Tuesday, December 10, 2013

The Last 10 Years with Utah.gov

Ten years ago, there was no Facebook, no Twitter.  Tim O'Reilly had not even started talking about Web 2.0... that came a year later.  A lot has happened in ten years.  Millionaires have been made.  Services have come and gone.  I started blogging a year and a half earlier in about May of 2002.  I was still using Radio Userland back then.  Some of you may remember it as one of the first online blogging services. In December of 2003, I penned my first top 10 for digital government progress in the state of Utah. 

Here's the list:

  1. Utah wins Best of the Web.  In September, the Center for Digital Government named Utah's portal as first place among all 50 states.  A small delegation received the award at the Best of the Web award ceremony in New York City.
  2. Utah  announces the One Stop Business Registration service.  In August, Governor Leavitt announced this unique service which allows businesses to register seamlessly with 5 state agencies, 3 cities, and the IRS through one simple online process.  The State also rolled out Business.utah.gov, a new business portal at about the same time.
  3. Governor Walker signs an Executive Order creating UWIN - the Utah Wireless Integrated Network.  UWIN brings together dozens of state, local and federal agencies to provide wireless voice and data solutions in a way that greatly leverages existing resources.
  4. Val Oveson appointed CIO.  Val was appointed to the CIO position in January by Governor Leavitt
  5. Utah Cares, the first service provided under the eREP project comes online.  In November, Gov. Walker announced the availability of Utah Cares, a free tool to find state and community services.
  6. Proliferation of RSS news.  RSS becomes a preferred news format for Utah government, allowing user subscription and aggregation of news feeds.  The legislative and judicial branches added RSS feeds to their sites during the year as well.  Expect to see more of this in 2004.
  7. Online campground reservations at State Parks.  This popular service was made available to citizens in May 2003.
  8. One million online job referrals.  Jobs.utah.gov, introduced late in 2002 experience tremendous growth during a challenging year for Utah's economy.  By August 2003, one million job referrals had been made by this popular online service.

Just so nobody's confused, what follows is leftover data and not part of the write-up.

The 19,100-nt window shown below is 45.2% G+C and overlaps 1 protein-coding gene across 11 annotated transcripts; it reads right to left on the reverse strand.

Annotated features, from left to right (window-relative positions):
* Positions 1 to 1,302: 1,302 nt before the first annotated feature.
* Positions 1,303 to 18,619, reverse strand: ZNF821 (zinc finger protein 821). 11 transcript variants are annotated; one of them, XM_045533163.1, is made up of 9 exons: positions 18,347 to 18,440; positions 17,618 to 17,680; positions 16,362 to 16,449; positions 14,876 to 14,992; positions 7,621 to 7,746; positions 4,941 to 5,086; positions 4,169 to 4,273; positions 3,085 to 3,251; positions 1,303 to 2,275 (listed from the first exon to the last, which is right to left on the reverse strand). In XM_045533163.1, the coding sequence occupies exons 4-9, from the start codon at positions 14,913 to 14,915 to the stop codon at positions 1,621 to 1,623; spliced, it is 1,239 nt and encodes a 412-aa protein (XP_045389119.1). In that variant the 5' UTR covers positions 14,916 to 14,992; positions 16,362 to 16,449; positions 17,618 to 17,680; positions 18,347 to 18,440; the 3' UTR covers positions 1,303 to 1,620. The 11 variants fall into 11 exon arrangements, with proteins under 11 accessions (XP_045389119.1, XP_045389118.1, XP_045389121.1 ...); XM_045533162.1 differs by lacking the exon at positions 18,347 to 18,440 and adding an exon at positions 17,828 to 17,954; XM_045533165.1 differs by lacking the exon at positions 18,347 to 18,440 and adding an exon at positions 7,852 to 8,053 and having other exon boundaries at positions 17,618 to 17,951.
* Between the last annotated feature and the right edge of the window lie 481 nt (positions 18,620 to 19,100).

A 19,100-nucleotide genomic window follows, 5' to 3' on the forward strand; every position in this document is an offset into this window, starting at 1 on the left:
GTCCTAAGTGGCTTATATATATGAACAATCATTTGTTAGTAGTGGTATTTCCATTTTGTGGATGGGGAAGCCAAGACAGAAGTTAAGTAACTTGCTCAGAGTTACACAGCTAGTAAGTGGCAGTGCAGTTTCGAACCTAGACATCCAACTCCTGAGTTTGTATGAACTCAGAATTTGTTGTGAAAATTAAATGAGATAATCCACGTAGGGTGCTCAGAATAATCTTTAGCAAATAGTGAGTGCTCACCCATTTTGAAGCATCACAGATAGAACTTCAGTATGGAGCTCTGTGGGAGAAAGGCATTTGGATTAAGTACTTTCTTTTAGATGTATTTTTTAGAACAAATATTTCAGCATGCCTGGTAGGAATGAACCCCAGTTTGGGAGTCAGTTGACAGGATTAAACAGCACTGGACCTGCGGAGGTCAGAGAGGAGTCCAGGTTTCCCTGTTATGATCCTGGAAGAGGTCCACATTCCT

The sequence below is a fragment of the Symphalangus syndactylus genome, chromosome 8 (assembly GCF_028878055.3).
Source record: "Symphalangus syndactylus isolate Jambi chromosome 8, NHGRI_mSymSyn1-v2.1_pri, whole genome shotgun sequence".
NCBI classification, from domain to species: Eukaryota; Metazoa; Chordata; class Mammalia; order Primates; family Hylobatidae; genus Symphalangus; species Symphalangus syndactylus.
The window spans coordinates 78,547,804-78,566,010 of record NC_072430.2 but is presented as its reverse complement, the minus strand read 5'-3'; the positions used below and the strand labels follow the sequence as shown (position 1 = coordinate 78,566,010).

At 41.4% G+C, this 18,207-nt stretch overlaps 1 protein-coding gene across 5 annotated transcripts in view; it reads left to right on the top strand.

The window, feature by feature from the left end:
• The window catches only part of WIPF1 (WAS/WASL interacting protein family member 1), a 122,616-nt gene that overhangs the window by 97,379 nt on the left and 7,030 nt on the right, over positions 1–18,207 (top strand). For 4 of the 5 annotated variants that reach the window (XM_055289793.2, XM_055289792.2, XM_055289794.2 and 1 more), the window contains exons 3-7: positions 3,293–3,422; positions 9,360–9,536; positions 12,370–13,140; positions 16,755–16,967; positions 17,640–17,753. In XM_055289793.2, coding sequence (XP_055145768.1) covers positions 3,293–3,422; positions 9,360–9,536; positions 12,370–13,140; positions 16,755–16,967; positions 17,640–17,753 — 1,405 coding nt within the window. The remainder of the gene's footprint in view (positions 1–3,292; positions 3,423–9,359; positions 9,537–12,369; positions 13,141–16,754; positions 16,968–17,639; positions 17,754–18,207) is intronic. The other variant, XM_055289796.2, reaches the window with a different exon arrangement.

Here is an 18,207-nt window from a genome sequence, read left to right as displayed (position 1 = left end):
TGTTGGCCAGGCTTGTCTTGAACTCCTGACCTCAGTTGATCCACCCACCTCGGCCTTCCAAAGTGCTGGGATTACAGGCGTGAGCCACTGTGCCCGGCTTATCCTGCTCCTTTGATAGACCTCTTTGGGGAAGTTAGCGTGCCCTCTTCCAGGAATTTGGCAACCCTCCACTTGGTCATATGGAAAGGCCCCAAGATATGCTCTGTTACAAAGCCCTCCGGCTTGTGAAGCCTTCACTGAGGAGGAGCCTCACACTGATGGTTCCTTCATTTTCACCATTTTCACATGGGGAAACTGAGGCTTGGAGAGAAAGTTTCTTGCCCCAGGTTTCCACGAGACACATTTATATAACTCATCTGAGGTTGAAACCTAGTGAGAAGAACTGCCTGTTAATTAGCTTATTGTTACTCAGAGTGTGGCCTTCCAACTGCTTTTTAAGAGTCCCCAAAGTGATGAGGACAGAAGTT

9. 24x7 Live Help - During the summer, Utah introduced 24x7 live help on its portal, the first state in the country to do so.  A network of live help service has developed with many state agencies participating.
  10. More Agency Online Services - State agencies introduced dozens of new online services such as the Company & Agency Search completed by the Utah Insurance Department, DEQ's Generator Site Permitting System, and the Department of Agriculture and Food's License Renewal System.

Looking back, there have been some tremendous changes since then.  Utah.gov, which only had a few hundred thousand visitors a month back then, has become a prime destination for citizens with over 1000 online services and averaging over 1.4 million unique visitors a month in 2013. Over 250,000 businesses have registered using the One-Stop Business service that was rolled out in 2003, saving Utah business startups millions of hours in cost-saving efficiencies.  

Governor Huntsman came in with a strong pro-business stance in 2005, and passed the consolidation of state information technology services into a single department.  Governor Herbert followed, making Utah a top destination for businesses looking for a great place to start and grow. Val Oveson was followed by Steve Fletcher who left the Department of Education in DC to come to Utah as CIO for 7 years.  Then Mark VanOrden took over with a strong emphasis on information security, accessibility, and mobile efficiency.

UWIN, a great vision for the future of mobile public safety networks no longer exists after all public safety radio has moved under the umbrella of UCAN.  FirstNet promises to deliver a national network that encompasses much of the earlier vision of UWIN, but at a much broader level.

RSS is only an afterthought for most people, especially after the demise of Google Reader. We still provide content in this form however for those who still use it.

That one million job referrals in 2003 has burgeoned to over 11 million in 2012. The best is yet to come.  After looking at plans from the Department of Workforce Services, I'm expecting to see continuing improvement to this and some of the other great online services offered by that department.

It's been a great 10 years.  Before the end of the year, I'll create my top 10 list for digital government in Utah for 2013.

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